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A Toast to Mother Nature

A Toast to Mother Nature
April 6, 2019 Lauren Ramos
In Wine

Raise a glass with us in celebration of our miraculous planet as we welcome April and all the growing things which spring from this stunning Earth…such as wine grapes.

It is only appropriate that we begin this month with a little bubbly–a perfect choice for us is the Rischio Reale Prosecco from Veneto, Italy.  Always an excellent accompaniment for commemorating a special occasion, this sparkling wine is also organic and Biodynamically farmed—Happy Earth Day!  Rischio Reale is well-paired with springtime; it is fresh and fruity with aromas of crisp, golden apples and ripe pears; it is clean and delicate on the palate with whispers of succulent, fresh-picked tree fruit sweetness.  This wine is proud to be environmentally conscious and is also vegan.

Now, as we enjoy our Prosecco, allow us to enlighten, in honor of all things ecological, some terms mentioned that may sound familiar but have us perplexed all the same.  What exactly are organic wines?  What is Biodynamic farming?  Vegan–aren’t all wines vegan; they’re made from grapes, not giraffes, aren’t they?  Here’s the deal:

Organic Wine            

This is a term that can get fiddly because it means different things in different places.   In the United States, for a wine to be labeled with the term “Organic” or to obtain the USDA organic seal, the winery must not use Sulfur Dioxide (a preservative that prevents re-fermentation in the bottle and prevents oxidation…and has been used for thousands of years).  While this may sound all good and green, the absence of sulfites in a wine greatly reduces its shelf-life and makes quality a bit unstable.  Wines that are labeled with the term “Organically Grown Grapes” are those whose vineyards are farmed using organic practices, meaning no pesticides, no chemical fertilizers, and no herbicides.  These wineries also use about less than a third of the sulfites found in wines that are not farmed organically.  In Europe, the term “Organic” signifies that the wine was made from organically grown grapes, but the addition of sulfites is also permitted.            

Biodynamic Wine        

A term and farming approach originated by Austrian philosopher and eccentric spiritualist, Rudolf Steiner, views the vineyard and all it encompasses as an ecological whole.  It also functions under the belief that farming is in sync with the forces of the cosmos–it is organic farming with a dancing naked under a full moon twist.  Biodynamic farming links harvesting to the phases of the moon; some practices may include filling a cow horn with manure, (obviously not a vegan practice) burying it in the vineyard soil through the winter, digging it up in the spring, and making a compost (almost like a brew) from it, which is then sprayed over the vineyard as a nutrient.  Although these may seem like odd things to do, the immense care and attention that is shown to Biodynamically farmed vineyards make these wines something very special and unique—being handled with a natural love and consideration for the Earth.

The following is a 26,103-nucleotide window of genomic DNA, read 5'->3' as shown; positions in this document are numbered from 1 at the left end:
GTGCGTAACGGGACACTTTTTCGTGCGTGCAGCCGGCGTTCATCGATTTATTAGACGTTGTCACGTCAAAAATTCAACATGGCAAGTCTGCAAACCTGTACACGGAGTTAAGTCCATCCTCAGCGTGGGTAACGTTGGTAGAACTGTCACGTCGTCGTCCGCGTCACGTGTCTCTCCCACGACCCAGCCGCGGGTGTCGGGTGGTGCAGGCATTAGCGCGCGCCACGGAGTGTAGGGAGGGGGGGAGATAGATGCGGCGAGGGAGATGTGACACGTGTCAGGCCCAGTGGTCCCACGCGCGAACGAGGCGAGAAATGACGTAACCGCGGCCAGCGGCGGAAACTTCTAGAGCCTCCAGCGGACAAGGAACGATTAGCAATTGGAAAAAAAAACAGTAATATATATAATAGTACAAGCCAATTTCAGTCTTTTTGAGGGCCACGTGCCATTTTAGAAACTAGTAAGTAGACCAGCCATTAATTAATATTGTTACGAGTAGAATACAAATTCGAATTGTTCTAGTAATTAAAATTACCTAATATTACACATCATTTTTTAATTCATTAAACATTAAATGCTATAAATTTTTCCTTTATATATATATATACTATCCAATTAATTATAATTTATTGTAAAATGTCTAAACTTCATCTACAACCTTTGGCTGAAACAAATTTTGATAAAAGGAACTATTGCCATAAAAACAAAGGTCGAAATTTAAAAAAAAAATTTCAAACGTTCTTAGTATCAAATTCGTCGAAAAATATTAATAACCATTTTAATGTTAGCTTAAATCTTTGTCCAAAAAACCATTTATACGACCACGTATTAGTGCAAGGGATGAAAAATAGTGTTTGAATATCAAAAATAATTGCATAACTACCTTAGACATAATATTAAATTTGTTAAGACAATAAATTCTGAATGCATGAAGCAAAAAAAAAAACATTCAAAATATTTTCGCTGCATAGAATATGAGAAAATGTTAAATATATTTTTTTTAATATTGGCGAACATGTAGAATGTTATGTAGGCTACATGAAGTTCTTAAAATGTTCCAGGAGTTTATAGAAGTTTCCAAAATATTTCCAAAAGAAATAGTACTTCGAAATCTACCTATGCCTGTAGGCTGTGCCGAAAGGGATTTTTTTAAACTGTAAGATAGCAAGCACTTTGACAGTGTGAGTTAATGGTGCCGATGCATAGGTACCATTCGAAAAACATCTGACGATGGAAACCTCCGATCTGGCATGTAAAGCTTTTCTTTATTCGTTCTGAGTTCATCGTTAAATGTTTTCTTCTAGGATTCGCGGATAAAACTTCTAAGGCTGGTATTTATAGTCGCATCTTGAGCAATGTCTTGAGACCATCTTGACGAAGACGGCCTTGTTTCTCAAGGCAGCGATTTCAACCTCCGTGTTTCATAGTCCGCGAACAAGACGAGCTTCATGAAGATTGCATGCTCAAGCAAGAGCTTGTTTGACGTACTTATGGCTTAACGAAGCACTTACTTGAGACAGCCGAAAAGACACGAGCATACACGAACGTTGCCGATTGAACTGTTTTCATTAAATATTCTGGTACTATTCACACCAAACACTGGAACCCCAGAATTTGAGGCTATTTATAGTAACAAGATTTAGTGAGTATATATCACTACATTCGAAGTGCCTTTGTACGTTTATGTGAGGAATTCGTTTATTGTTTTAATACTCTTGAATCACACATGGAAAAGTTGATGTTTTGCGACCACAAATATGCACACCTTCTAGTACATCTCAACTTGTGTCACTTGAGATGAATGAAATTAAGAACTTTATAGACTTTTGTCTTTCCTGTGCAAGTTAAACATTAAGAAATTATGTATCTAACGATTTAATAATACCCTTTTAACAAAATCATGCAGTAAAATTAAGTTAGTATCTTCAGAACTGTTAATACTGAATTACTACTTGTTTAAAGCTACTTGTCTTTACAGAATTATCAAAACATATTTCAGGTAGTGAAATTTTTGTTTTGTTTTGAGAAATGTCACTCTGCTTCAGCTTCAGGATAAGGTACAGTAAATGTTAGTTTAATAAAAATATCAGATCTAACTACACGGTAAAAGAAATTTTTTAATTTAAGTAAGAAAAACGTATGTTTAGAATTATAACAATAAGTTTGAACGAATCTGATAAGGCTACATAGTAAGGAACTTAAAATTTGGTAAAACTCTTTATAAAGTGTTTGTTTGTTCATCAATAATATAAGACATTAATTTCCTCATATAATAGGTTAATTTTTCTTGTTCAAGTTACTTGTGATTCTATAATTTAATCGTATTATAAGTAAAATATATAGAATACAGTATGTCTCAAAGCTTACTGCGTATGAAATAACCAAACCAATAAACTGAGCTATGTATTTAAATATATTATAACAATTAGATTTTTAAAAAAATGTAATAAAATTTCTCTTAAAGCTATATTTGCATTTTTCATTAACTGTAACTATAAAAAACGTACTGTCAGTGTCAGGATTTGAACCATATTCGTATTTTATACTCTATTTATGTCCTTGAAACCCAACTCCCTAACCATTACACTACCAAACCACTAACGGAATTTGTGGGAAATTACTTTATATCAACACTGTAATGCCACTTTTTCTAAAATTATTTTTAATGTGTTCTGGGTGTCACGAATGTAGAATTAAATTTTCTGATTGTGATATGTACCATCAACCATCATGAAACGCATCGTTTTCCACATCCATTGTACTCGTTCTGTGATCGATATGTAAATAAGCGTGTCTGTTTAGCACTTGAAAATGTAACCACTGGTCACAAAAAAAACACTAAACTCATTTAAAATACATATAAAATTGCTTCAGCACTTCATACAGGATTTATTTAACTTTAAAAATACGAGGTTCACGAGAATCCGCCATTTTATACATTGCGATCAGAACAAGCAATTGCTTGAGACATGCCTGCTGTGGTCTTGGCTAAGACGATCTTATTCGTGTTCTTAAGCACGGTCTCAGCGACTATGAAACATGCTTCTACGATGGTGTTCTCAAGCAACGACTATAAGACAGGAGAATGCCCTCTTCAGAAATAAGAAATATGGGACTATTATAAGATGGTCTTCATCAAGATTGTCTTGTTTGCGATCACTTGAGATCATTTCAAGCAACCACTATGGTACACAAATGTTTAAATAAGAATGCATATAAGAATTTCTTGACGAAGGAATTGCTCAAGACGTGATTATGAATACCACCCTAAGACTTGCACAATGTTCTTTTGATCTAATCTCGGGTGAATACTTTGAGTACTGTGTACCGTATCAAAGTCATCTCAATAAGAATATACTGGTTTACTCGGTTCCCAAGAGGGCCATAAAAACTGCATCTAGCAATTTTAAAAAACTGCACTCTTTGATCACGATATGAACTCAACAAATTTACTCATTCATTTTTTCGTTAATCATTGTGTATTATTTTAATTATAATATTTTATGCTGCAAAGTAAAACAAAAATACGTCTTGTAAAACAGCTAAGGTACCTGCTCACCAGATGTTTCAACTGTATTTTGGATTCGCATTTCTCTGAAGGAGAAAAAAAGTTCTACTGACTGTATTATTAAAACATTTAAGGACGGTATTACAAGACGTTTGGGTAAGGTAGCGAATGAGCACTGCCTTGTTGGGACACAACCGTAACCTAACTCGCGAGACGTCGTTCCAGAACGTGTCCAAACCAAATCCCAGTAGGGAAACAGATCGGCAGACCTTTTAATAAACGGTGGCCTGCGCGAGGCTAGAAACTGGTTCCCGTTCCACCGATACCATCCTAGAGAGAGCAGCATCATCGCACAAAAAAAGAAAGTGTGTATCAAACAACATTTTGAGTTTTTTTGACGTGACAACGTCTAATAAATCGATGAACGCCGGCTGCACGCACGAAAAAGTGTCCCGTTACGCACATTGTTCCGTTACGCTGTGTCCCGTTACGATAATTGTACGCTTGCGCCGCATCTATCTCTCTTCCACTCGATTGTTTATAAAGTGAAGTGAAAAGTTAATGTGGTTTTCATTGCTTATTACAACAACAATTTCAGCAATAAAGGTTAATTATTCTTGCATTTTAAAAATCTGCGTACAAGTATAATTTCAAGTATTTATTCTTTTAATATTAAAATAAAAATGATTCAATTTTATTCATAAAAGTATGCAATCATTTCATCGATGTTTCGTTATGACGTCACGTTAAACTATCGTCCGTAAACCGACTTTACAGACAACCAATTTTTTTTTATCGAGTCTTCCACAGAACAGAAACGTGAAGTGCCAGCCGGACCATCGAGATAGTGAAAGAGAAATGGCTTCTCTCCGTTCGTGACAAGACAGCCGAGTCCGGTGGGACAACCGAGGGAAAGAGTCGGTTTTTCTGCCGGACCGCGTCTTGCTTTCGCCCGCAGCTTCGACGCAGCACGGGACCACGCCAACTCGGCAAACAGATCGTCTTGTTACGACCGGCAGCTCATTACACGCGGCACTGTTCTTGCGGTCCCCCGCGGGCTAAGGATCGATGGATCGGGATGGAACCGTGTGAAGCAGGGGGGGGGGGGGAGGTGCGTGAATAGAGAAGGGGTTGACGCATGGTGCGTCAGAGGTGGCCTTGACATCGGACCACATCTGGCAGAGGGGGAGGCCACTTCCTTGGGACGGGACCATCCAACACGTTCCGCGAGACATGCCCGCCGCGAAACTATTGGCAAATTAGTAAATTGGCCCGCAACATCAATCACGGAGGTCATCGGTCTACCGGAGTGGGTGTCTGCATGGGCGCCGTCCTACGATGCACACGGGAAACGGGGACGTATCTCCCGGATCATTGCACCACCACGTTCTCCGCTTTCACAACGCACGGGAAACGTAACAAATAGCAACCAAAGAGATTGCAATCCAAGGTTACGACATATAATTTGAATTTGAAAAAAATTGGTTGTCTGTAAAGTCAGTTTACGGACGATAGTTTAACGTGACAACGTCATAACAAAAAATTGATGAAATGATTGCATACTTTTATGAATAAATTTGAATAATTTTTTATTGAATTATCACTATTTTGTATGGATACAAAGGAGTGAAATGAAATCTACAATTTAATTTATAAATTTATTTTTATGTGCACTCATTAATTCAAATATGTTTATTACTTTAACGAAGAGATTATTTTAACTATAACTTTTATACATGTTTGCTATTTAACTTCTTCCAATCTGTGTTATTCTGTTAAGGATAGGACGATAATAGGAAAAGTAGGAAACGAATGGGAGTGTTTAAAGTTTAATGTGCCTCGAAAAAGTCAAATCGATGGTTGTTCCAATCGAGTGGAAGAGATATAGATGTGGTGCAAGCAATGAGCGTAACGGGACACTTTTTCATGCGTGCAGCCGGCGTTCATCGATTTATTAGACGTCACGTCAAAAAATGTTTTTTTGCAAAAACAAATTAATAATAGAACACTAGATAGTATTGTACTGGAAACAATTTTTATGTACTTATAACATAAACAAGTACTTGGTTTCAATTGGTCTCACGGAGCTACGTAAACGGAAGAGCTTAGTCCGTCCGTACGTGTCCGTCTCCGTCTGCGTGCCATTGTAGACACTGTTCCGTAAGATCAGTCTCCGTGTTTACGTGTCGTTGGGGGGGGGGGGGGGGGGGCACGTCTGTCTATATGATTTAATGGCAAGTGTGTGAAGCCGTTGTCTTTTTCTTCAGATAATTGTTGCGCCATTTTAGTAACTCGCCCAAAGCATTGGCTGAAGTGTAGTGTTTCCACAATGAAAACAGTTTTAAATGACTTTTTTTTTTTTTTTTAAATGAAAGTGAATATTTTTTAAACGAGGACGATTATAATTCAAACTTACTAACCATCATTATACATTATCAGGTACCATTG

Vegan Wine   

“Is this wine vegan?” For most, it’s not something to even think to ask.  Of course it is!  Why wouldn’t it be?  The truth is, not all wine is vegan and here’s why: Wine goes through a clarification process called “fining,” which makes the wine we see in our bottles and glasses crystal clear and dazzling.  Without fining, wine would be cloudy and hazy…not the most attractive option.  In order to clarify a wine, fining agents are used.  These guys act like magnets that attach themselves to the haze-making molecules, creating larger and fewer particles which can then be removed, polishing and shining the wine for us—oh look, you can see your face in it!  The downside to this makeover is that traditional fining agents consisted of egg whites, fish bladders, and milk and animal proteins.  Even though they are not additives to the wine and are processed out, they are still used in the production and, therefore, not considered vegan.  There is a bright, new future, however.  Many winemakers are now using clay-based fining agents (such as bentonite) to clarify wine.  Although this is the case, you won’t typically see a label on wines letting you know that they are vegan; asking these questions at your trusted wine shop (ahem…) will help ensure you get exactly what you are looking for.

Natural Wine

Although we haven’t mentioned this term yet, it warrants some explanation.  Natural wines are those which are made with little or no intervention from chemicals or technology from start to finish (in the vineyard or cellar).  All natural wines are farmed organically and most growers practice Biodynamic farming as well.  The idea is to not add or subtract anything from the wine.  Therefore, the wine contains no additives, no chemicals, no filtering, no cultured yeasts, no sulfur (although some add tiny quantities at bottling), and no influence from oak barrels.  Natural wines are far less manipulated and made with a passion to adhere to all things honest and unaffected.  So what do they taste like?  Hmm…there’s a question.  That’s for you to decide – for they are delicious, funky, weird, exciting, and sometimes a bit fizzy—in a word, unpredictable, but that’s what makes them so attractive.

Well, that’s the gist of it.  Have you finished your delicious Earth-friendly bottle of Rischio Reale yet?  Come visit us this month and discover drinking wine the way nature intended—from a stemmed glass (only kidding, you can have it in a tumbler, too).